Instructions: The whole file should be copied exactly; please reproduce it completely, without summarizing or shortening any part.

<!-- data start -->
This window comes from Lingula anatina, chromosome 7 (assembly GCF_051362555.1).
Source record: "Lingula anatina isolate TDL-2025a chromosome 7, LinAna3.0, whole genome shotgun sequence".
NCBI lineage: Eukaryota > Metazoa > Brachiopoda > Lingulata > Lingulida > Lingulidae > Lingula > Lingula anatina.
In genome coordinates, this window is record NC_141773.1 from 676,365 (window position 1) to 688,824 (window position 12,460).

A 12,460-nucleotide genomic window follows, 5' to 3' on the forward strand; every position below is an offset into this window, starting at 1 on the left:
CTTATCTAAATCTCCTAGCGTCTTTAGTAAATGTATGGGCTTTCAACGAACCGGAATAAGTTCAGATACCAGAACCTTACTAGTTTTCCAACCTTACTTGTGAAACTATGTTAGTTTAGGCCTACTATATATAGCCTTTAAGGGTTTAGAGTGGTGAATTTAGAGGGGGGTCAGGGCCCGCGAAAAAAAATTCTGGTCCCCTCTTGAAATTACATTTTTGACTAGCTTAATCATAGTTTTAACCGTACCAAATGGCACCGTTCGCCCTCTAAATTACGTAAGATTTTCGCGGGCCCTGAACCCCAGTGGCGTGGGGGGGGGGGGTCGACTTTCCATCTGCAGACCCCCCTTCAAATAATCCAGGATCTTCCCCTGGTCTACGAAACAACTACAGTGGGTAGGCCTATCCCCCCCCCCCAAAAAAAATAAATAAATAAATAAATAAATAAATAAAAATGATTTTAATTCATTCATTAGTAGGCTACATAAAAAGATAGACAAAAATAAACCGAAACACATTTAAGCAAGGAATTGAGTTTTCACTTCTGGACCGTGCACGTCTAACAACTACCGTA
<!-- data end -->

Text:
This window comes from Lingula anatina, chromosome 7 (assembly GCF_051362555.1).
Source record: "Lingula anatina isolate TDL-2025a chromosome 7, LinAna3.0, whole genome shotgun sequence".
NCBI lineage: Eukaryota > Metazoa > Brachiopoda > Lingulata > Lingulida > Lingulidae > Lingula > Lingula anatina.
In genome coordinates, this window is record NC_141773.1 from 676,365 (window position 1) to 688,824 (window position 12,460).

A 12,460-nucleotide genomic window follows, 5' to 3' on the forward strand; every position below is an offset into this window, starting at 1 on the left:
CTTATCTAAATCTCCTAGCGTCTTTAGTAAATGTATGGGCTTTCAACGAACCGGAATAAGTTCAGATACCAGAACCTTACTAGTTTTCCAACCTTACTTGTGAAACTATGTTAGTTTAGGCCTACTATATATAGCCTTTAAGGGTTTAGAGTGGTGAATTTAGAGGGGGGTCAGGGCCCGCGAAAAAAAATTCTGGTCCCCTCTTGAAATTACATTTTTGACTAGCTTAATCATAGTTTTAACCGTACCAAATGGCACCGTTCGCCCTCTAAATTACGTAAGATTTTCGCGGGCCCTGAACCCCAGTGGCGTGGGGGGGGGGGGTCGACTTTCCATCTGCAGACCCCCCTTCAAATAATCCAGGATCTTCCCCTGGTCTACGAAACAACTACAGTGGGTAGGCCTATCCCCCCCCCCCAAAAAAAATAAATAAATAAATAAATAAATAAATAAAAATGATTTTAATTCATTCATTAGTAGGCTACATAAAAAGATAGACAAAAATAAACCGAAACACATTTAAGCAAGGAATTGAGTTTTCACTTCTGGACCGTGCACGTCTAACAACTACCGTA